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“Whether the combined provisions of Sections 839, 842, 843, 844, 845, 846, 847, 848 and 851 of CAMA which grants the appellant too much powers over religious associations and other Incorporated Trustees and empowers the appellant to act based on its own whims to interfere in the management of religious associations and other incorporated trustees is reasonably justified in Nigeria’s constitutional democracy?

“Whether in light of the provision of Section 4 (8), Section 6 (6) (b), Section 36 (1) and Section 251 (1) (e) of the Nigerian Constitution, the provisions of Section 851 of the CAMA, 2020 which gives the appellant powers to oust and usurp the jurisdiction of the Federal High Court, is unconstitutional?

“Whether religious associations and other incorporated trustees as a vehicle which the 1st respondent and other Nigerians exercise their fundamental human rights enshrined in the Nigerian Constitution must be overly burden with too many restrictions and laws to fetter their liberty?”

Ekpenyong, in his argument, submitted that the freedom of thoughts, conscience and religion as well as the freedom of association and peaceful assembly constituted one of the pillars of a democratic society.

He contended that Sections 38 and 40 of the constitution provided freedom for him to exercise his thoughts, conscience and religion either alone by himself or in association with those who share his faith and beliefs.

“The 1st respondent belongs and is a member of the Catholic faith and exercises his constitutional right to associate and practice his religion and faith by participating in the traditions, practices, doctrines and teachings under the Catholic Archdiocese of Abuja registered with the appellant as an association with Reg. Number 6797 since 26th May, 1992,” he said.

He said his religious association is led by distinguished Catholics who are also the trustees of the association.

The lawyer, therefore, said that the excessive powers granted to CAC, an agency of government, by the offending provisions of CAMA, 2020 to suspend trustees of his religious association and other incorporated trustees and appoint interim managers of its own choice who may not profess the same beliefs with him or belong to his association and powers to even manage the accounts of the association, is provocative, draconian and barbaric.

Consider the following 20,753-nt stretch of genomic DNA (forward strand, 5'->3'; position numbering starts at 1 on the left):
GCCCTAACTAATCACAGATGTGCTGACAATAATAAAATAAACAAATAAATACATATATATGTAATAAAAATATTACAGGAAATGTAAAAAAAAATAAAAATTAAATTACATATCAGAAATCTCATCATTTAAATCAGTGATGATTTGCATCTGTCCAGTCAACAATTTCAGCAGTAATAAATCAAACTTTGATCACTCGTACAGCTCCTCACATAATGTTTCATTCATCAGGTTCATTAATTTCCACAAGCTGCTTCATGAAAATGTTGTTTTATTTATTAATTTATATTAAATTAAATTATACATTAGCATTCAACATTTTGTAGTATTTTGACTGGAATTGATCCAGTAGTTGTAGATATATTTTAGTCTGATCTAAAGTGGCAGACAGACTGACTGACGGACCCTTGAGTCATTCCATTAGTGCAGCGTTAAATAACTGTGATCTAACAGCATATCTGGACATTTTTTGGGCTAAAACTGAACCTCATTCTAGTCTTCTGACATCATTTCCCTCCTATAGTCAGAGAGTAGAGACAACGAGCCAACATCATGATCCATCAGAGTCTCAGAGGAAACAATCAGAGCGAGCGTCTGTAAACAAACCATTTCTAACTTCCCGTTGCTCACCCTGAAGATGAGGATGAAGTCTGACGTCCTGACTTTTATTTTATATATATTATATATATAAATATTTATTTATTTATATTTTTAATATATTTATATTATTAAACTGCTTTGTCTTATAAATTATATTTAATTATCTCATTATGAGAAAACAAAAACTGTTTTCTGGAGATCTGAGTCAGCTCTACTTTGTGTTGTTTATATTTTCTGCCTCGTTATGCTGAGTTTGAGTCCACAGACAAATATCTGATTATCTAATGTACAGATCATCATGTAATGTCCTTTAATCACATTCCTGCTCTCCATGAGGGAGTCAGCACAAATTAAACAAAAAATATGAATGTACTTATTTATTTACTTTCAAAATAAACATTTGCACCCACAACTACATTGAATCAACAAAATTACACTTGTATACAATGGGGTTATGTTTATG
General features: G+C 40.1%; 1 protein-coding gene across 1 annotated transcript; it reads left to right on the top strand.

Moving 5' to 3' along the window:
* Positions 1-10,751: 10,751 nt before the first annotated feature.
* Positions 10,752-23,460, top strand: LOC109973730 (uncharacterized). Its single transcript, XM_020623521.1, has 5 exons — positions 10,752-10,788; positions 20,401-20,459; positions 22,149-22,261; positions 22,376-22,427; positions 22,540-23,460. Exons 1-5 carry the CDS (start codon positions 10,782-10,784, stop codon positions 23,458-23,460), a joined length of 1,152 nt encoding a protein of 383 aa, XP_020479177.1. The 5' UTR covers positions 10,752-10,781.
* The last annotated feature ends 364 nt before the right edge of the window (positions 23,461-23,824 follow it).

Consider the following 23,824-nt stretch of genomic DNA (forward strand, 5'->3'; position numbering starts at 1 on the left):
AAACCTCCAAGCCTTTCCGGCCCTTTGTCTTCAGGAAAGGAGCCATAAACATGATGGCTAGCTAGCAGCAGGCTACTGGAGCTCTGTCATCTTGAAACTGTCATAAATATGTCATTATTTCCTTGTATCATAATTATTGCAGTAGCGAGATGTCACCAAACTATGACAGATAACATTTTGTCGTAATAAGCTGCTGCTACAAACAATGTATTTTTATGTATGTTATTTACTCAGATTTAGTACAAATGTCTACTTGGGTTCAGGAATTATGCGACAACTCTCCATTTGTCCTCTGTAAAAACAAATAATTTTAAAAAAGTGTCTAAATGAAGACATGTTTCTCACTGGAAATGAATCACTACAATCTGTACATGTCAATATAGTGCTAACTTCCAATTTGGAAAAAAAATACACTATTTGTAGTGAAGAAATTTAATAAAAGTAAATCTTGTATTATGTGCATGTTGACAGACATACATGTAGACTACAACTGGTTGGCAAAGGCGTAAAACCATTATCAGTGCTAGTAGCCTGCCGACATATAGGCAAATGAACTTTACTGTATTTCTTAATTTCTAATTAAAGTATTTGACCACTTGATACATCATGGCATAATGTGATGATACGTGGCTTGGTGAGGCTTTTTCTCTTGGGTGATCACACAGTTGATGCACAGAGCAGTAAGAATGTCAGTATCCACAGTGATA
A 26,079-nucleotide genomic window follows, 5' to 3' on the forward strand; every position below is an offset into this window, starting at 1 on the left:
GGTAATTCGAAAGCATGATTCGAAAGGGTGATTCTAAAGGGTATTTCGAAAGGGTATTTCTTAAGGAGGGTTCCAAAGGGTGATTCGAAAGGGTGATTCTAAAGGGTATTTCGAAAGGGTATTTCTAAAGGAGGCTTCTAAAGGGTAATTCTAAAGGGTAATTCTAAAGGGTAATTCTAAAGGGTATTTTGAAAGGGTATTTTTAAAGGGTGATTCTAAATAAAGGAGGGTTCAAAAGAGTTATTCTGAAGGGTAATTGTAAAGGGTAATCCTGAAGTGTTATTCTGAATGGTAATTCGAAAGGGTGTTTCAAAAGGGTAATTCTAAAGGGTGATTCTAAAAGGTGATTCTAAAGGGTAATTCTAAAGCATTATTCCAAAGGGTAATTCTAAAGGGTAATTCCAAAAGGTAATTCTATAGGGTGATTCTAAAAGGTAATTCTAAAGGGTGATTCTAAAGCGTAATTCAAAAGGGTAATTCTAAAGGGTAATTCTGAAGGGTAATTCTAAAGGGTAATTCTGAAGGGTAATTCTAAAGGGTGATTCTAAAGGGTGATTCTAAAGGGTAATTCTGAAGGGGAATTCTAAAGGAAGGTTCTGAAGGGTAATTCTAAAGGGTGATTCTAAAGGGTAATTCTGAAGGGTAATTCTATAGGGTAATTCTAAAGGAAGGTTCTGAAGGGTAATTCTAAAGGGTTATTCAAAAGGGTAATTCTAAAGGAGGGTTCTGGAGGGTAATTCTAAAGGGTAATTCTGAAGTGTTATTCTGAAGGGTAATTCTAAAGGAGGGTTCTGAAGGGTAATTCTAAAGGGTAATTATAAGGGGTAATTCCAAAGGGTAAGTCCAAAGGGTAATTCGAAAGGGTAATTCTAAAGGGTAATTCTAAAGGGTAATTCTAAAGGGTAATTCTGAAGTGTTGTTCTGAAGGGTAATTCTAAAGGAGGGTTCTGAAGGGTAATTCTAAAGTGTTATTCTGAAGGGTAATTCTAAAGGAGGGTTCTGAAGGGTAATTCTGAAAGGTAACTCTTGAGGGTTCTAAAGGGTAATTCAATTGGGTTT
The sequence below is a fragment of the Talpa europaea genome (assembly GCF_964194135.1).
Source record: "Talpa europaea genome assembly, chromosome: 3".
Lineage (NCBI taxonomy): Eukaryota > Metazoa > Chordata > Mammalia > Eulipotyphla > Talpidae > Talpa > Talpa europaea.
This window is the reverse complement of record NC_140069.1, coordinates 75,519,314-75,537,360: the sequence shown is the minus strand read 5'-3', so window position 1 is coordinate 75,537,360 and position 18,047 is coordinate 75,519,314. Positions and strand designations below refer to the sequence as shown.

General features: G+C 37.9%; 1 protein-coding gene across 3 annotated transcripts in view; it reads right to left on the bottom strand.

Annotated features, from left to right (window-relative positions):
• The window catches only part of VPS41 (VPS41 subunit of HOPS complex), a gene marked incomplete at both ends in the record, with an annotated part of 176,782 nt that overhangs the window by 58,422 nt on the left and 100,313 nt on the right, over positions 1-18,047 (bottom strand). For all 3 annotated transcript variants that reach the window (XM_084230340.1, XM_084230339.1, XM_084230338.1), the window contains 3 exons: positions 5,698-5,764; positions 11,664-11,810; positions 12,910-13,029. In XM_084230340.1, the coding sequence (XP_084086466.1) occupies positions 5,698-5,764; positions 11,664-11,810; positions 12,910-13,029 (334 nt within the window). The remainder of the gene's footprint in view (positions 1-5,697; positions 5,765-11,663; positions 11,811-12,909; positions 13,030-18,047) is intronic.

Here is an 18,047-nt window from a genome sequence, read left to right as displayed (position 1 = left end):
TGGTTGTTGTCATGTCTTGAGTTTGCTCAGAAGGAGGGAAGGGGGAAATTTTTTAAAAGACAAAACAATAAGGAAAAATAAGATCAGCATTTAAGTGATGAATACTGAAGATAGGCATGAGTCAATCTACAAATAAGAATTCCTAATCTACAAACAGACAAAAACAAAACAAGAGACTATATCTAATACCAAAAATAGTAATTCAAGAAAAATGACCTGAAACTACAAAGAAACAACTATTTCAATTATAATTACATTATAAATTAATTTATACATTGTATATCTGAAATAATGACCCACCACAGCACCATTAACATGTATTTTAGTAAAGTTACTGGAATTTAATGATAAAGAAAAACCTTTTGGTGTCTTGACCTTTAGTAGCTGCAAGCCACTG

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According to him, it is also an affront on Nigeria’s Constitution which granted the freedoms to the 1st respondent and other persons in Nigeria in the first place.

He argued that the limitation of the freedom of thoughts, conscience and religion and peaceful assembly and association under Section 45 of the constitution is to prevent anarchy by ensuring that persons in Nigeria practice their religion and beliefs without infringing on others’ freedoms.

“Since the offending provisions of CAMA, 2020 infringed on the 1st respondent’s constitutional and fundamental human rights which is capable of retrogressing Nigeria back to the dark days of the draconian military regime, the trial court was right in law to strike down the offending provisions of CAMA, 2020 in order to safeguard the constitutional freedom of the 1st respondent and other persons in Nigeria,” he argued.

The AGF, who is the 2nd respondent, is yet to file his brief of argument.

No date has been fixed for hearing.

It would be recalled that on March 21, 2023, Justice Inyang Ekwo of a FHC, Abuja had equally restrained the CAC from suspending or appointing trustees of the Christian Association of Nigeria (CAN) and the churches.

Justice Ekwo, in that judgment in a suit filed by the Registered Trustees of CAN, held that the provisions of Sections 17 (1), 839 (1) and (7) (a), 842 (1) and (2), 851 and 854 of CAMA, 2020 and Regulations 28, 29 and 30 of the Companies Regulations (CR), 2021 were not applicable to CAN, the churches and other religious body.(NAN)(www.nannews.ng)
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edited by Sadiya Hamza